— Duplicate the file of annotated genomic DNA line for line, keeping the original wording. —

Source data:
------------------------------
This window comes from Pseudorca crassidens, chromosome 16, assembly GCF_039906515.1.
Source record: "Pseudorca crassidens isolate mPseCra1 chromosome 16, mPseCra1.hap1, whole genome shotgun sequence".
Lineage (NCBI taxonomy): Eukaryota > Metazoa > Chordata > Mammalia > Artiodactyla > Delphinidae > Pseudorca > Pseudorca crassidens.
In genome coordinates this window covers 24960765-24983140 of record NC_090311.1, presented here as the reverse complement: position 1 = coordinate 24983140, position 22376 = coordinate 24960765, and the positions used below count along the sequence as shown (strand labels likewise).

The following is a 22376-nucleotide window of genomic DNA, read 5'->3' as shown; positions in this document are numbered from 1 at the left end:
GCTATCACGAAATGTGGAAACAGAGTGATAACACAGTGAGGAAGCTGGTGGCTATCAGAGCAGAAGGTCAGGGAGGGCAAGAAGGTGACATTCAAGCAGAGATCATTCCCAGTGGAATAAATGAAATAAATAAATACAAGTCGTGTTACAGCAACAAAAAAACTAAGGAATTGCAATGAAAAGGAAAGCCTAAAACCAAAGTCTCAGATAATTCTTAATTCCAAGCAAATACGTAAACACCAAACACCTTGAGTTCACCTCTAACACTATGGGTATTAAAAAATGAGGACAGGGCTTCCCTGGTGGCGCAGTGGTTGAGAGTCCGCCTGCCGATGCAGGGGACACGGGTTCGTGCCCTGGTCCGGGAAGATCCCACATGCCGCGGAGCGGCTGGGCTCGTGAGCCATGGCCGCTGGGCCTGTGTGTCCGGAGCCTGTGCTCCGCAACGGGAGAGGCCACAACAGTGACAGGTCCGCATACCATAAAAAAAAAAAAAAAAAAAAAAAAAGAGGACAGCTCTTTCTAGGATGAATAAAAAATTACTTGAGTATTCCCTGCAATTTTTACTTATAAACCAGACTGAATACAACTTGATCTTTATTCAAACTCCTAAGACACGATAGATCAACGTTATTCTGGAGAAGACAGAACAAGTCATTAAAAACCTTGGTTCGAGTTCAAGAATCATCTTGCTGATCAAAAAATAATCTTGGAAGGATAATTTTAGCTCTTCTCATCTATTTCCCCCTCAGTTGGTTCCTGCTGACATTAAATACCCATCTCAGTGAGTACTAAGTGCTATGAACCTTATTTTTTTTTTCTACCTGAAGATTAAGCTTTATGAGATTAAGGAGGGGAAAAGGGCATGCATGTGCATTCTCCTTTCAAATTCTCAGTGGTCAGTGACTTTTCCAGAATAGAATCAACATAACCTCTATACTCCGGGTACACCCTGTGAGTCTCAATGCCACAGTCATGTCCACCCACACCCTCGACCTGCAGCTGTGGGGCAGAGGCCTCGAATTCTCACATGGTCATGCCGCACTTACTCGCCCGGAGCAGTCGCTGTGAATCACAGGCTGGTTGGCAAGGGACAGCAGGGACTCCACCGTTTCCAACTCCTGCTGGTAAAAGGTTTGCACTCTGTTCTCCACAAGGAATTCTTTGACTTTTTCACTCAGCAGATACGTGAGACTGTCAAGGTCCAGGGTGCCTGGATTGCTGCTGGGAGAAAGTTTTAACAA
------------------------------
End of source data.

This window comes from Pseudorca crassidens, chromosome 16, assembly GCF_039906515.1.
Source record: "Pseudorca crassidens isolate mPseCra1 chromosome 16, mPseCra1.hap1, whole genome shotgun sequence".
Lineage (NCBI taxonomy): Eukaryota > Metazoa > Chordata > Mammalia > Artiodactyla > Delphinidae > Pseudorca > Pseudorca crassidens.
In genome coordinates this window covers 24960765-24983140 of record NC_090311.1, presented here as the reverse complement: position 1 = coordinate 24983140, position 22376 = coordinate 24960765, and the positions used below count along the sequence as shown (strand labels likewise).

The following is a 22376-nucleotide window of genomic DNA, read 5'->3' as shown; positions in this document are numbered from 1 at the left end:
GCTATCACGAAATGTGGAAACAGAGTGATAACACAGTGAGGAAGCTGGTGGCTATCAGAGCAGAAGGTCAGGGAGGGCAAGAAGGTGACATTCAAGCAGAGATCATTCCCAGTGGAATAAATGAAATAAATAAATACAAGTCGTGTTACAGCAACAAAAAAACTAAGGAATTGCAATGAAAAGGAAAGCCTAAAACCAAAGTCTCAGATAATTCTTAATTCCAAGCAAATACGTAAACACCAAACACCTTGAGTTCACCTCTAACACTATGGGTATTAAAAAATGAGGACAGGGCTTCCCTGGTGGCGCAGTGGTTGAGAGTCCGCCTGCCGATGCAGGGGACACGGGTTCGTGCCCTGGTCCGGGAAGATCCCACATGCCGCGGAGCGGCTGGGCTCGTGAGCCATGGCCGCTGGGCCTGTGTGTCCGGAGCCTGTGCTCCGCAACGGGAGAGGCCACAACAGTGACAGGTCCGCATACCATAAAAAAAAAAAAAAAAAAAAAAAAAGAGGACAGCTCTTTCTAGGATGAATAAAAAATTACTTGAGTATTCCCTGCAATTTTTACTTATAAACCAGACTGAATACAACTTGATCTTTATTCAAACTCCTAAGACACGATAGATCAACGTTATTCTGGAGAAGACAGAACAAGTCATTAAAAACCTTGGTTCGAGTTCAAGAATCATCTTGCTGATCAAAAAATAATCTTGGAAGGATAATTTTAGCTCTTCTCATCTATTTCCCCCTCAGTTGGTTCCTGCTGACATTAAATACCCATCTCAGTGAGTACTAAGTGCTATGAACCTTATTTTTTTTTTCTACCTGAAGATTAAGCTTTATGAGATTAAGGAGGGGAAAAGGGCATGCATGTGCATTCTCCTTTCAAATTCTCAGTGGTCAGTGACTTTTCCAGAATAGAATCAACATAACCTCTATACTCCGGGTACACCCTGTGAGTCTCAATGCCACAGTCATGTCCACCCACACCCTCGACCTGCAGCTGTGGGGCAGAGGCCTCGAATTCTCACATGGTCATGCCGCACTTACTCGCCCGGAGCAGTCGCTGTGAATCACAGGCTGGTTGGCAAGGGACAGCAGGGACTCCACCGTTTCCAACTCCTGCTGGTAAAAGGTTTGCACTCTGTTCTCCACAAGGAATTCTTTGACTTTTTCACTCAGCAGATACGTGAGACTGTCAAGGTCCAGGGTGCCTGGATTGCTGCTGGGAGAAAGTTTTAACAA